19 March 2020 | Blog
Coronavirus: What does it mean for airlines?
No airline in the world is immune from the coronavirus crisis. Even the most established, respected and popular brands in the industry – including Lufthansa, Cathay Pacific and British Airways – have been forced to cancel up to 90% of flights as passenger demand slumps. The impact will be felt far and wide for a long time.
But we’ve also seen success stories and glimmers of hope for an industry I have been part of for more than 20 years.
As the coronavirus outbreak spreads across the world and IATA talks of a potential $113 billion loss of revenue for the aviation sector (Update at 24 March 2020: IATA updated this figure to $252 billion), we’ve found ourselves in a unique position to be able to help 50-plus airlines in our customer community tackle the monumental and unprecedented challenges facing the industry.
Coronavirus and our customers
We first became aware of the coronavirus having serious consequences for our customers in late January as airlines across Asia responded to the outbreak with mass cancellations and significant changes to their schedules.
We were sad to see the impact this had on some world-class carriers in this region but grateful that we were there to help our customers as they faced the daunting task of notifying tens of millions of passengers in a short space of time. It was an opportunity for the 15below platform to efficiently perform in exactly the way it was designed to do.
Three of our customers – Cathay Pacific, Cebu Pacific and China Airlines – combined increased the number of SMSs they sent via our platform by 102% in February compared with the previous month.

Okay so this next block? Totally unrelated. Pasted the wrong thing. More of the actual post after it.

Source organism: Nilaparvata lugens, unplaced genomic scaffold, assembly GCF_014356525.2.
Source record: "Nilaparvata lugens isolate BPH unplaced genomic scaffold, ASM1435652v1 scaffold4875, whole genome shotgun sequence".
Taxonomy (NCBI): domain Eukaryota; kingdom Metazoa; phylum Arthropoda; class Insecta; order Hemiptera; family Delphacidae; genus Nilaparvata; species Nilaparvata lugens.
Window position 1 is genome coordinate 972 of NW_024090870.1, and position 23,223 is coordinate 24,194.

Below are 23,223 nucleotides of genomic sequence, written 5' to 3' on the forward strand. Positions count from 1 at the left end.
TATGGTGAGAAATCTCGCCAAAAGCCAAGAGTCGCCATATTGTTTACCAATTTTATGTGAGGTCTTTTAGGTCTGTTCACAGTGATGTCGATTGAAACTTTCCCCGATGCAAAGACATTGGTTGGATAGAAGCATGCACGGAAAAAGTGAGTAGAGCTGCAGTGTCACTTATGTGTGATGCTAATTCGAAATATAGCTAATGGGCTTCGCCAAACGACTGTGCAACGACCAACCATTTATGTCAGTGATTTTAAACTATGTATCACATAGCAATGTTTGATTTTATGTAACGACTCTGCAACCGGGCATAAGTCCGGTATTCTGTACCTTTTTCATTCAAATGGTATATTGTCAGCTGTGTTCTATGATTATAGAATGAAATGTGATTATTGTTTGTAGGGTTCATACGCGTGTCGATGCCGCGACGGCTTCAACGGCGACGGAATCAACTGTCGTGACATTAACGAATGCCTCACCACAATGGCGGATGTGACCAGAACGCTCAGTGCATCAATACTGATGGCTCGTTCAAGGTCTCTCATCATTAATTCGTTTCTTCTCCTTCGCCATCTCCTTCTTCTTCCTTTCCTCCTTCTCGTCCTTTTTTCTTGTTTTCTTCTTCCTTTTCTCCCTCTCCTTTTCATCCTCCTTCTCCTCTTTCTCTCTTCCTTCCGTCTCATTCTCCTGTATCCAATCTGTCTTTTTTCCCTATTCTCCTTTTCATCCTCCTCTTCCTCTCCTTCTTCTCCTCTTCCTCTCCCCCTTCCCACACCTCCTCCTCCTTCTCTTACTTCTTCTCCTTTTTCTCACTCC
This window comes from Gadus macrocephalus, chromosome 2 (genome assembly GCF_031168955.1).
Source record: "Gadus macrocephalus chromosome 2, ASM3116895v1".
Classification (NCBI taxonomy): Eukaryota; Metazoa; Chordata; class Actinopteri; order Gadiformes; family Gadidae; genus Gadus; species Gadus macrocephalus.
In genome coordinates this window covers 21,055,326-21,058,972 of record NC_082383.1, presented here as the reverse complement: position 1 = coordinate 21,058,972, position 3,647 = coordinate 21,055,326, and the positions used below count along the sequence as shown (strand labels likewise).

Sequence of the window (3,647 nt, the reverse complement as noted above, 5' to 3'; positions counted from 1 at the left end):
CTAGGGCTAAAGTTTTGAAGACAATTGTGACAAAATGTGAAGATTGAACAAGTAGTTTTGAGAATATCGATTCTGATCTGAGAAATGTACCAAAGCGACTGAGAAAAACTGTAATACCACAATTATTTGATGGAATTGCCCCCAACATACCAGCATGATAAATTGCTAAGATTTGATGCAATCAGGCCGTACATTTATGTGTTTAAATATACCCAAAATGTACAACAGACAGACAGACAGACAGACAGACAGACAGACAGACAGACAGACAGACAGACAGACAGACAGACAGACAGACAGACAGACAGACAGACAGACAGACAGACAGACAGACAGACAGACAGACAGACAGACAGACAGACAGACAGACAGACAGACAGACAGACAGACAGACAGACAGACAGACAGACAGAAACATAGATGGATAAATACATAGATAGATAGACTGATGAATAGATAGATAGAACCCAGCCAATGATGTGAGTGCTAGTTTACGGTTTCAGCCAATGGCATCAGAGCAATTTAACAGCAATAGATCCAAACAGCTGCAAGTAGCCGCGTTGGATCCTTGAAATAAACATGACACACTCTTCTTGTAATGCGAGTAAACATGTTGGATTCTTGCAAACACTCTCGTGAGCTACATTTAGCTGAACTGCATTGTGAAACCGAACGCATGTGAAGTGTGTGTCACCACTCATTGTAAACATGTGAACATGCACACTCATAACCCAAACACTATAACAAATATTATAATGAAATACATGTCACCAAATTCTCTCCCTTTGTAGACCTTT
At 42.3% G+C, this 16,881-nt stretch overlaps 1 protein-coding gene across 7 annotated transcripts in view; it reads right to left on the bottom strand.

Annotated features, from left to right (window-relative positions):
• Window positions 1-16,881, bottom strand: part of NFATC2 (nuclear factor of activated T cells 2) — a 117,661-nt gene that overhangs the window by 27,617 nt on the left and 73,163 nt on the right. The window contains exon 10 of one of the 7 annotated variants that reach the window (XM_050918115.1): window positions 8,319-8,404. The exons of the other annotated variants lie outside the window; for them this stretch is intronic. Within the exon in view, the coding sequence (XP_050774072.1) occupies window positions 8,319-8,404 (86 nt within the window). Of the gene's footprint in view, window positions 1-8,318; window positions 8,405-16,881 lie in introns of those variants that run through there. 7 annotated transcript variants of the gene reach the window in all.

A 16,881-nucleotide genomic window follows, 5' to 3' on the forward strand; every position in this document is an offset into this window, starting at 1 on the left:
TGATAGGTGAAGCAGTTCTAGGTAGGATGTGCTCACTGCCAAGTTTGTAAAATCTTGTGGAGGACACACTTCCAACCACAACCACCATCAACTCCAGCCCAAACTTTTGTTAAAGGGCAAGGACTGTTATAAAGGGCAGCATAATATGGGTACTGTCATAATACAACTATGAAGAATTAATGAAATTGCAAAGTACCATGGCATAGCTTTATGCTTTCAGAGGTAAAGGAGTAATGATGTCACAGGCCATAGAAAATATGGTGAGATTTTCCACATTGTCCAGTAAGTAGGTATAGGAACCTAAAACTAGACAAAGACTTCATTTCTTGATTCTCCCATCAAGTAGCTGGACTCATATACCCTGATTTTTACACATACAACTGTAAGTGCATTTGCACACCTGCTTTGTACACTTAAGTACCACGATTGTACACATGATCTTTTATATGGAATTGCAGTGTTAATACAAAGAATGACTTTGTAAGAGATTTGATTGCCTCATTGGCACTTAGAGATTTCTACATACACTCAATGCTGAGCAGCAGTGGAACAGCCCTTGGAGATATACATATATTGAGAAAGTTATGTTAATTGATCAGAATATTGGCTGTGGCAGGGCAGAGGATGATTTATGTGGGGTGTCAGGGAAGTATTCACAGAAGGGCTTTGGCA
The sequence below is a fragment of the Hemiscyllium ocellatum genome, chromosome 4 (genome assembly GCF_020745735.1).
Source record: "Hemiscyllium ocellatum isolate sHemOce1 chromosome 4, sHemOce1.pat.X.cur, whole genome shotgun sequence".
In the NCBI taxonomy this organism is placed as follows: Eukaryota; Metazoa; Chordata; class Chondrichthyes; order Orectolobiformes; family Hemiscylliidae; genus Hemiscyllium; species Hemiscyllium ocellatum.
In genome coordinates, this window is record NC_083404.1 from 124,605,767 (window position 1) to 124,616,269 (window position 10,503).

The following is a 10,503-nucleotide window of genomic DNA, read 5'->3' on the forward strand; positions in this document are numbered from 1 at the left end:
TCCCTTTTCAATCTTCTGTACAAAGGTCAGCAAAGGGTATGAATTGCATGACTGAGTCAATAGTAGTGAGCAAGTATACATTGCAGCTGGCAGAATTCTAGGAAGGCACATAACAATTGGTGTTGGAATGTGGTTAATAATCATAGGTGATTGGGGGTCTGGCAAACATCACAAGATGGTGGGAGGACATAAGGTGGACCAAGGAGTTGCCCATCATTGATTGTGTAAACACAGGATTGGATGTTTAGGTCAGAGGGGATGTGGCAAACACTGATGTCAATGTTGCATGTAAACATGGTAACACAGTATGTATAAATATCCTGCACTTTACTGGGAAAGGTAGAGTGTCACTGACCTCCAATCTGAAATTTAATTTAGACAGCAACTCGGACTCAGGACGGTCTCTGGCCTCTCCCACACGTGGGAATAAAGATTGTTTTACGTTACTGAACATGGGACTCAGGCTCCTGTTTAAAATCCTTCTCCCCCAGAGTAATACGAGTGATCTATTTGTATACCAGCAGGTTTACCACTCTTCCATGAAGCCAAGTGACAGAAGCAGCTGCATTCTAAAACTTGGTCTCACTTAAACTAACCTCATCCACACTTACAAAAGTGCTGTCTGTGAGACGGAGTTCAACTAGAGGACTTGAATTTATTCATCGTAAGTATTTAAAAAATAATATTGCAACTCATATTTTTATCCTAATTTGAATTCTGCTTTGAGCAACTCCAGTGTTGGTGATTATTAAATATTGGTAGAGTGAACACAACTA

This is a trend we’ve since seen across Europe and, in more recent days, the Americas too. We’ve been able to apply what we learned from customers in the APAC region to help others around the world, offering best practice tips and advice on how to manage passenger communications on the largest scale the industry has ever seen. For example:
Ryanair sent an additional 2.1 million passenger notifications in the first 12 days of March to inform customers of changes to their trip.
British Airways recorded a 105% monthly increase in the number of emails sent to passengers in February.
The Lufthansa Group processed over one million PNRs in one bulk send to let passengers know of cancellations.
Sadly, we saw the collapse of Flybe this month. I am hopeful that governments will do what they can to support other vulnerable airlines in similar positions and minimise the impact across the industry.
As ever in these cases, the 15below platform and our Support Team remain on hand to help Flybe. This will ensure every remaining passenger is informed and stress for staff and passengers is as low as possible during such a difficult time.
What have we learnt from the past?
While disruption of the scale of the coronavirus outbreak is unprecedented, we have come through similar incidents on a smaller scale. Perhaps the most significant was the Icelandic ash cloud of 2011, which grounded all flights in Europe for about two weeks.
Despite this affecting only a fraction of the number of flights and passengers as we are currently seeing with the coronavirus, our processes and the way our platform functions were heavily influenced by the ash cloud and have remained the same to this day.
That’s why I’m so proud that many of our largest airline customers have been in touch recently to tell us that, from an operational perspective at least, it remains ‘business as usual’ thanks to our platform.
What should airlines do right now?
The initial objective for many airlines was to drive bookings despite the outbreak. However, as travel bans have been implemented by more countries, carriers are facing up to the reality of a period of inactivity.